“Are you lovable?”
That is what the therapist asked when a wife was complaining about her husband in a group class. We weren’t there undercover as a distressed couple, but for volunteer training.
He then mentioned the time he told his wife he loved her, but wasn’t IN love with her. He said she responded with a confident smile and said, “we’ll see about that.” He confessed it was very attractive.
It made us think: if you are consistently spewing toxic waste from your mouth and behavior how does that promote a loving relationship between two people?
What would you say if a stranger were to ask you: “are you lovable?”
Of course, we all say YES if we were to be asked this. And then we might pause and hope lovable doesn’t mean perfect.
Sure, we might give a little shrug about our mistakes, but conclude, we are one of the most lovable people on earth.
“No one is as lovable as me!” we exclaim.
And as a lovable person, we might have complaints—because we are SO DARN LOVABLE—about anything unfair. We have to point out when our partner isn’t meeting their end of the deal. It’s not like we’re asking for perfect.
It’s no big deal, right?
We want a lovable person. And we are absolutely certain that we’re lovable—we don’t even need to question it.
Buuuuuuuuut, should we?
I’m sure your partner would appreciate it, if we all checked ourselves, and did a quick lovable-scan like a virus check on our computers.
Let’s do it, shall we!
Here are 3 questions to ask ourselves to see if we are in fact l-o-v-a-b-l-e.
1. “Am I the right person?”
So many books and blogs written about relationships focus on the qualities of the special person we want to attract. But this inevitably places you in the passenger seat. Why not be the driver?
When we focus our energy on “the right” person, the potential mate, or future spouse, you take a passive approach like the “damsel in distress” waiting … and waiting … and waiting.
But when we focus on ourselves and realize what’s in our power to change and improve, you become the knight on a mission to find true and everlasting love.
2. “Do I invite the kind of love I want?”
While you’re on your mission to get the kind of love you want, make sure you’re after what you truly want.
Don’t give away trust freely, just because what you see appears to be genuine. Perceptions can deceive us, and the only way to avoid that is with time.
Sorry for dropping the t-word—pestering “time” takes too long!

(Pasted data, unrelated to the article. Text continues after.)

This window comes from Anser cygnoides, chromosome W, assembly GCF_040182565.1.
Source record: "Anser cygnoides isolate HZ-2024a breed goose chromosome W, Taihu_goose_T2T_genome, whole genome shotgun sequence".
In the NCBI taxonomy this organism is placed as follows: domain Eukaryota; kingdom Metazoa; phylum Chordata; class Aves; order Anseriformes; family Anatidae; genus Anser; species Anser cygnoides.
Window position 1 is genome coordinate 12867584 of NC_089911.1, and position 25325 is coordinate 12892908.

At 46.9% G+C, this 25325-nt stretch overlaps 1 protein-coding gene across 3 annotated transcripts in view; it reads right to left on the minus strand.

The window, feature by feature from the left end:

So, do you set the boundaries necessary for you to be more compassionate and loving?
This is not to say everything’s peaches and cream even when you do earn trust. Some issues can make things look pretty hopeless even when you have an emotionally healthy relationship.
If you do end a relationship or decide to get a divorce, that doesn’t necessarily mean you are a failure and you’re average. Our current society makes us feel like this, but it’s not helpful.
Say your boundaries were crossed and you tried to give this person another chance, does that make you less of a person to end a destructive relationship where you feel used?
Resilience is a part of you and it does take two to tango when it comes to earning trust. No one person should carry the burden of earning trust.
You’re the baker of your own bread and if you burnt those buns, then make another batch pronto. Make as many batches as you need until you get it right.
3. “Am I what I ask for?”
Do you pay attention to details, confront conflict in a healthy way, remember the important appointments, and keep your cool even when things get tense? Every single day?
Not just the beginning of the relationship, but 9 or 12 months in when the magic and novelty have worn off—or 4 years into parenthood, when children are dominating the scene and you have to settle for a 1-hour ration of time for a date night, a shower, and a glass of wine?
We’ve invented so many ways to describe our resistance to change:
■ I’m stubborn
■ I’m hard-headed
■ I know when I’m right
■ I have my mom’s genes
■ I can’t help it
What’s important, is to ask if you’re providing as much as you ask for.
An important quality of a lovable person is someone who is first to give before considering what would benefit them.
Constantly thinking what you can get out of the relationship minimizes the value of what you already have. It’s one of the three behaviors that frighten love away.
This may sound contradicting to the first point in taking charge, but the opposite of passivity isn’t selfishness, it’s just action. And action also includes appreciating what you have.
WARNING: Do not follow this advice if you’re in an abusive relationship. It will not help you to be “more appreciative for what you have,” because it will only victimize you even more. And it will not help to overset boundaries if someone is already possessive. Google “domestic violence” to find out more. Abuse is not just physical.
With that said, if you want to a spectacular relationship, to be lovable is to:
1. Love yourself, and respect your own boundaries
2. See what you can offer the relationship, before asking for more
3. Look at yourself for change, before being an expert at your partner’s faults
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